Last week domestic abuse agencies and the national housing mobility service, Homefinder UK united to raise a four-point housing-focused Call to Action for social housing providers to prioritise domestic abuse survivors for housing lettings in both the social and private sectors. The Call to Action came the day after the government reopened the housing market in England following seven weeks of lockdown.

Call to Action organisers say the surge in domestic abuse has resulted in a 50% increase in calls to the National Domestic Abuse helpline run by Refuge, and a 35% increase in calls to Men’s Advice Line.

A campaign spokesman said: "The lockdown measures have resulted in a significant increase in physical and emotional harm to women and children experiencing domestic abuse. This crisis highlighted striking inequalities in people’s housing conditions. It has also revealed another pandemic - domestic abuse."

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The mental health survey commissioned by The Virtual Big Lunch, a June thanksgiving weekend for neighbours and communities, found that over half of Scotland's population are worried that another pandemic could happen.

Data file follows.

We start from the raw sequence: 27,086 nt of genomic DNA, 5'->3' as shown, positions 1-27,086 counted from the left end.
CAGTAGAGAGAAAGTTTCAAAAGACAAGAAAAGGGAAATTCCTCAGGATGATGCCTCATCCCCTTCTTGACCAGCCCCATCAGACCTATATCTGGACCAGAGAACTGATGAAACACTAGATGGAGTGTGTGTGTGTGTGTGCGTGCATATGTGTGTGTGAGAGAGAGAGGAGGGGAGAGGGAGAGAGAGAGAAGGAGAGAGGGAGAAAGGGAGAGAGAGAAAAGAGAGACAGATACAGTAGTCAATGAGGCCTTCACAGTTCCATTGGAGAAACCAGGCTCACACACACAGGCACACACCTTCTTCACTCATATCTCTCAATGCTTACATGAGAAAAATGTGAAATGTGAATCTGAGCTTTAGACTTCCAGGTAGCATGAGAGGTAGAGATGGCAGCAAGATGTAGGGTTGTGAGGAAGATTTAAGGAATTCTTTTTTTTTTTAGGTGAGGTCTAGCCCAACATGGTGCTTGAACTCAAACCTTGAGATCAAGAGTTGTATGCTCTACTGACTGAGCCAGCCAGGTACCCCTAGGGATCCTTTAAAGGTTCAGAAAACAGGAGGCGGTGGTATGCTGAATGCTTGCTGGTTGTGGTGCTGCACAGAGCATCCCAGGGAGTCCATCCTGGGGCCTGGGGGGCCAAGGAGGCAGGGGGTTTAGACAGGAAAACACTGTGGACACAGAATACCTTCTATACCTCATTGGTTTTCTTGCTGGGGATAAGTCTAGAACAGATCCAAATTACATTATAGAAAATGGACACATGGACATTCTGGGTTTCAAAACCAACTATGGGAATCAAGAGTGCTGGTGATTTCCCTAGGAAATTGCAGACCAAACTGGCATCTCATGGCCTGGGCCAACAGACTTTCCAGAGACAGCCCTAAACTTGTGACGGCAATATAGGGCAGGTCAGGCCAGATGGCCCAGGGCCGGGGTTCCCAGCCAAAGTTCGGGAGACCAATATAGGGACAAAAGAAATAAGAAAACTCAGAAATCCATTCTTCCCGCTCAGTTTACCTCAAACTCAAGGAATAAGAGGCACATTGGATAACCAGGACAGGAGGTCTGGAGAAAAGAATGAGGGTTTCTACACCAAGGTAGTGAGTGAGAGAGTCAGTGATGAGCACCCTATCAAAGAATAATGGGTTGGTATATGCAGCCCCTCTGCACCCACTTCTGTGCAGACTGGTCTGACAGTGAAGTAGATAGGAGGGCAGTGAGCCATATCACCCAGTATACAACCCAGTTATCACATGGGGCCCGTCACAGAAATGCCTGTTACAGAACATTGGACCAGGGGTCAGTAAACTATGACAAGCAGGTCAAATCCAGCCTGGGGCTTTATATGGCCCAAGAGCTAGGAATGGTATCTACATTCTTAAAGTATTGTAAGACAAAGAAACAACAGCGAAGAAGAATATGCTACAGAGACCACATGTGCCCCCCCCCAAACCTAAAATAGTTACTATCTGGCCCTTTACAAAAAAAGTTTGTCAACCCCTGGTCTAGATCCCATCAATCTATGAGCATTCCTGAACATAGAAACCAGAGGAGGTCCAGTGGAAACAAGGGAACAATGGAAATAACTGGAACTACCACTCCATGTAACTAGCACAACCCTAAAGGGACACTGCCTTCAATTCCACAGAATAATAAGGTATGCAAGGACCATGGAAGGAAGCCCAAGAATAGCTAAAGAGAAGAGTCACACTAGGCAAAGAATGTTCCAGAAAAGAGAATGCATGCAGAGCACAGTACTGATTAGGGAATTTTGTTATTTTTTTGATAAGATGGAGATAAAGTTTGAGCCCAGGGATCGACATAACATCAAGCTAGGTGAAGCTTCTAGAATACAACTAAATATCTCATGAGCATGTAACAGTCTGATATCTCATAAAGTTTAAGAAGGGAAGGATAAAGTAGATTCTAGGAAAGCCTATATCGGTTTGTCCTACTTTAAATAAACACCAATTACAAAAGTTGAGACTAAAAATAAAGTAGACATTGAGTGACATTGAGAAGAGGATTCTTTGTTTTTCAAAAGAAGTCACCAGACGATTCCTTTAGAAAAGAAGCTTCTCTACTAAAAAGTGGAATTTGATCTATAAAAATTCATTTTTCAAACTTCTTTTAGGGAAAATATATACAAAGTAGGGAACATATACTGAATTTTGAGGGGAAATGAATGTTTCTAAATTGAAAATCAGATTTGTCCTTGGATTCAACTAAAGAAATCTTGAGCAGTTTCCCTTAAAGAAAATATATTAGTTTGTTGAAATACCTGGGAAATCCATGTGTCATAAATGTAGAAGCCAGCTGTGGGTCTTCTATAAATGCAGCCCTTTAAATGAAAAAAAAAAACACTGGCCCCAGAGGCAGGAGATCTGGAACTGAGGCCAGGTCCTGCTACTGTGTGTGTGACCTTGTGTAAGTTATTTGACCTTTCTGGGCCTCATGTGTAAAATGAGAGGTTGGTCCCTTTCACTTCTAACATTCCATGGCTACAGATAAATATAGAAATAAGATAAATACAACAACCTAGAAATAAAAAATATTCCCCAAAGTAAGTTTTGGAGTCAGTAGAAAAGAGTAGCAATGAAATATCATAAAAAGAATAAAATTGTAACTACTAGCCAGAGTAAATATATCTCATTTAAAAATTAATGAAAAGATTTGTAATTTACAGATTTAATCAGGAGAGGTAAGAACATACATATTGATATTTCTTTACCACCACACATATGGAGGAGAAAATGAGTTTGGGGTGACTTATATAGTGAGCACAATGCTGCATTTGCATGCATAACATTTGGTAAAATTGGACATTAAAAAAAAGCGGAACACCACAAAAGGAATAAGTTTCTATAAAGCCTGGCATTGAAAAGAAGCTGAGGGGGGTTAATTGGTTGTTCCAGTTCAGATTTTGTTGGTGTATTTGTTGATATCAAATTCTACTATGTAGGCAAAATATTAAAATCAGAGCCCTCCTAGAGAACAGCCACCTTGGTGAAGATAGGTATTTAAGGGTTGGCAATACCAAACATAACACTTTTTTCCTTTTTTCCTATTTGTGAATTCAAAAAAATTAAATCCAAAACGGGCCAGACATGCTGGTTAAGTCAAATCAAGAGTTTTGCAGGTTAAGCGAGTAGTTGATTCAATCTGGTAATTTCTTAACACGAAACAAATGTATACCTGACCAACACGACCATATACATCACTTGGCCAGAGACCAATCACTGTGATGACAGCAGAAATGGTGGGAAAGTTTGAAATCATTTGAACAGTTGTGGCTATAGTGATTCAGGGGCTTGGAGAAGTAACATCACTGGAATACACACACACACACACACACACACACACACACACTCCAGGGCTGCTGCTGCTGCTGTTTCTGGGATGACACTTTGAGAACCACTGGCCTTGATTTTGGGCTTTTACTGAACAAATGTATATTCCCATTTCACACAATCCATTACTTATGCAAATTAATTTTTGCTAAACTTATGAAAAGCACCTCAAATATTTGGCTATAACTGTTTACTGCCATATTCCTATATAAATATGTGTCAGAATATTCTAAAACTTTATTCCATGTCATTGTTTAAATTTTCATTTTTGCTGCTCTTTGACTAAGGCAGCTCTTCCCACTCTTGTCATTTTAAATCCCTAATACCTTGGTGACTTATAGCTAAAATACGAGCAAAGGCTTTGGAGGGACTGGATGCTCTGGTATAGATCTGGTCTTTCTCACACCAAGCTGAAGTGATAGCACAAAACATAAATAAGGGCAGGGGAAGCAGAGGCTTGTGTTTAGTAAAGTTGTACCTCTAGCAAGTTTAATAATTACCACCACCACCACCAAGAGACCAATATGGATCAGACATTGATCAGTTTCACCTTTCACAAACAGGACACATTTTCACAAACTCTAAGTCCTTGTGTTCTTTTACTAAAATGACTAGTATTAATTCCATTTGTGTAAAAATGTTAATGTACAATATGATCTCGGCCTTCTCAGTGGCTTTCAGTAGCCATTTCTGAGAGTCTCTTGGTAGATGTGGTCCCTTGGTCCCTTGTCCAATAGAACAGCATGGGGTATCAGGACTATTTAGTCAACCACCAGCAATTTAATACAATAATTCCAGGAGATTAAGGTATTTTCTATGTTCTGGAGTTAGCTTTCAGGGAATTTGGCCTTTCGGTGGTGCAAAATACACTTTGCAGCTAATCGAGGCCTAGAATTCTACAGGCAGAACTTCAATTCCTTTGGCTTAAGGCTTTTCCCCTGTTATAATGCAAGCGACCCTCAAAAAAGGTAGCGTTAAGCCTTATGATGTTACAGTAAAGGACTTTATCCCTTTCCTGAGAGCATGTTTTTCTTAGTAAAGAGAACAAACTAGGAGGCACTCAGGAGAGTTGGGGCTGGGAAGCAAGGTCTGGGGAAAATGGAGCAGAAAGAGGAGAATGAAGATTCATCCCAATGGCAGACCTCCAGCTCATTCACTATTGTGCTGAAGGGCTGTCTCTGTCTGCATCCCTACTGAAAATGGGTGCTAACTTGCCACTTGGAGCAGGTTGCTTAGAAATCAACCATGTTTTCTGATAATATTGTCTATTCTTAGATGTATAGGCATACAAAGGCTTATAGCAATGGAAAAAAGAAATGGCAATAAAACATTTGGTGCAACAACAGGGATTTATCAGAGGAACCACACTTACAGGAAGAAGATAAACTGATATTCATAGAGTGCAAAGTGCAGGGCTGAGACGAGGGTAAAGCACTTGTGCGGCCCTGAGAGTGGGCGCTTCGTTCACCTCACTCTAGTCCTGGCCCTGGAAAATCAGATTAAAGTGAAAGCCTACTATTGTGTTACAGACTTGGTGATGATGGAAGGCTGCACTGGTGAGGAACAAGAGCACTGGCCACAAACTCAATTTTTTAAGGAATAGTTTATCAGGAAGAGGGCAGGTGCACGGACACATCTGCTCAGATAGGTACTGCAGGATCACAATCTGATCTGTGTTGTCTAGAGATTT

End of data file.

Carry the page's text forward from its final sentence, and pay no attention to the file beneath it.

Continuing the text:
The online survey involving over 400 across Scotland found one in five were worried about the mental health effects on someone they know, and a quarter say the crisis had left them feeling vulnerable.

Across the UK, 45-54 year olds reported feeling the most anxious during lockdown, it is young people that have been most impacted by social isolation measures.

It said under-24s are more likely to feel lonely, depressed, experience insomnia and feel teary and almost one in three young people surveyed reported feeling hopeless.

Psychotherapist Noel McDermott said that mental well-being could be further affected as employees return to the workplace - as it reopens fears being managed during lockdown.

"Lockdown can be likened to a well-known psychological survival tool called avoidance," she said. " When we avoid what we fear we temporarily get relief from our anxious feelings.

"The problem is that when we go back to the thing we were avoiding, we feel the anxiety much more keenly. This is what is happening globally now and goes some way to explaining the intense fear reactions we are observing as we come out of lockdown.

Scottish Women’s Aid today launches this new short animated film for young women who are experiencing domestic abuse during lockdown. 

"Those fears are often being expressed as anger, an anger we are seeing in many places: on television we see angry hosts on news shows; we see angry people being interviewed about lack of care. The truth is and it’s one we can’t avoid is that we are in uncertain times and things have and will continue to change. The most important skill psychologically we are going to need right now is how to live with fear and uncertainty."

Peter Stewart of the Eden Project which is behind the Big Lunch said: “Our survey shows that Groundhog Day monotony and social isolation are the biggest factors affecting our mental health right now. Instead of cancelling The Big Lunch this year, we have taken the decision to find novel ways of keeping people connected. "